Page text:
Last week, President Donald Trump spoke at the National Prayer Breakfast, an annual bipartisan event that brings together faith leaders and members of Congress. Using language like “I’ve been with you,” and “you better get out and vote on Nov. 3” — insinuating all those of faith gathered align with the president — Trump called once again on support from his most loyal followers: white evangelical Protestants.
The alliance between white evangelicals and the far-right precincts of the Republican Party over the past 40 years has been so unwavering that most Americans might be forgiven for believing that evangelicalism has always listed to the right of the political spectrum. That, however, is not the case. Over the course of the 19th and well into the 20th centuries, evangelicals were engaged in a broad spectrum of social reform efforts, many of them directed toward those on the margins of society. It should be surprising, then, that evangelicals now identify so closely with a leader who just this week unveiled a budget proposal that slashes safety net programs aimed at serving those same people.
As we debate this administration’s policies — and the defenses of it proffered by some of evangelicalism’s most well-known names — it’s worth looking at the history that brought us to this moment.
‘Slain in the Spirit’
Aside from the Civil War, the Second Great Awakening was arguably the most consequential event in American history. Coming on the heels of the American Revolution and taking place during the decades straddling the turn of the 19th century, the evangelical revivals associated with the Second Awakening convulsed three theaters of the new nation – New England, the Cumberland Valley of Kentucky, and upstate New York – and utterly reshaped religion in America.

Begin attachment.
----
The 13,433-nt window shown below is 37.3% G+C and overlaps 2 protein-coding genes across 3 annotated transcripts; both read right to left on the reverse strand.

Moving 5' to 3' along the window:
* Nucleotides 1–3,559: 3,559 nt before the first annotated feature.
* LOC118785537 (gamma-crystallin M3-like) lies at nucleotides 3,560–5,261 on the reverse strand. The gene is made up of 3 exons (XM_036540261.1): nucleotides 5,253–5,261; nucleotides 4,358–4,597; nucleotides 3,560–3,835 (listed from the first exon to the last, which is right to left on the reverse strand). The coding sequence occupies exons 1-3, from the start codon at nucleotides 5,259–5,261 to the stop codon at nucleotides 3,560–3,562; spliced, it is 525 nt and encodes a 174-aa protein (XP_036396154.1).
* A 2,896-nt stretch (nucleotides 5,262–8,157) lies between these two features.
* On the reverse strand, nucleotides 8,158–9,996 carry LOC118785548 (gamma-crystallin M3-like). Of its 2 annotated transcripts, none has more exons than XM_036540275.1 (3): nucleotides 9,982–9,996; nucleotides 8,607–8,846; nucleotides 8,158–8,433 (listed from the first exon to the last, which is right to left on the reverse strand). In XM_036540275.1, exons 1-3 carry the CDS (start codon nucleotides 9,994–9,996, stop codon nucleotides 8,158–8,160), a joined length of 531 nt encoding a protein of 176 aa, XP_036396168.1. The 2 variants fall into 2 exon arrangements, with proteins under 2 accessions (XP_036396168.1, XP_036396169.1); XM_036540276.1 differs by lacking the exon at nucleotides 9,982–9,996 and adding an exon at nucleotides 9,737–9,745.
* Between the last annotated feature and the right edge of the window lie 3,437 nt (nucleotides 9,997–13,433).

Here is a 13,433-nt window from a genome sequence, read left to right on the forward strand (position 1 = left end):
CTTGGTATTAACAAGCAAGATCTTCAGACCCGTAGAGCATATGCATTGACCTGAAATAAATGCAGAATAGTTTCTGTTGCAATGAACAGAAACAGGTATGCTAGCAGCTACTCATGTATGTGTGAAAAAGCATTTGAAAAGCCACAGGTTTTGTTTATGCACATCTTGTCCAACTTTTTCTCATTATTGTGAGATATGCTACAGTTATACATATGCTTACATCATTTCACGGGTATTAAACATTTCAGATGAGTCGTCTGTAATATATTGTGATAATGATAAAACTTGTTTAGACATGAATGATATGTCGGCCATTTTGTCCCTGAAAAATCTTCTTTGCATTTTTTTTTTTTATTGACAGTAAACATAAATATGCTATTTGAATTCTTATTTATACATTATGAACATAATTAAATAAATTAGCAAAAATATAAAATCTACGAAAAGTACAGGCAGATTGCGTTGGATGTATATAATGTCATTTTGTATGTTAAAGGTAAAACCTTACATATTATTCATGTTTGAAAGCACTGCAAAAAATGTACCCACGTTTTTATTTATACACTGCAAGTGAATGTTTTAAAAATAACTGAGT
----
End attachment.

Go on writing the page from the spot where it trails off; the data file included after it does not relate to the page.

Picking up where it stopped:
The New England phase of the Second Great Awakening was relatively placid. The epicenter of the awakening in New England was Yale College, where Timothy Dwight, president of the school and grandson of the redoubtable Jonathan Edwards, succeeded in turning students away from Enlightenment Rationalism and toward orthodox Christianity. In 1802, one of those students, Benjamin Silliman, described Yale as a “little temple” where “prayer and praise seem to be the delight of the greater part of the students.” The Connecticut Evangelical Magazine reported another awakening at Yale in 1815, and Nathaniel William Taylor, pastor of the First Congregational Church in New Haven, witnessed a more general revival in both the school and the town in January 1821. As Yale graduates fanned out to congregations across New England, revivals often followed in places from New York to Maine, from Vermont to Rhode Island.
The Cumberland Valley theater of the Second Awakening was by far the most dramatic. This is the era of the camp meetings, when settlers gathered for a week or 10 days of socializing, hymn-singing, prayer, and preaching, which lasted from sunrise well into the night. Although critics contended that more souls were conceived than converted, contemporaries tell of people being “slain in the Spirit,” which manifested itself in all sorts of “exercises” – barking, jerking uncontrollably, or falling to the ground. As settlers in this frontier area returned to their homes, they organized Baptist congregations and, with the help of circuit riders, Methodist churches, thereby stamping the South with an evangelical, revivalist ethic that persists to this day.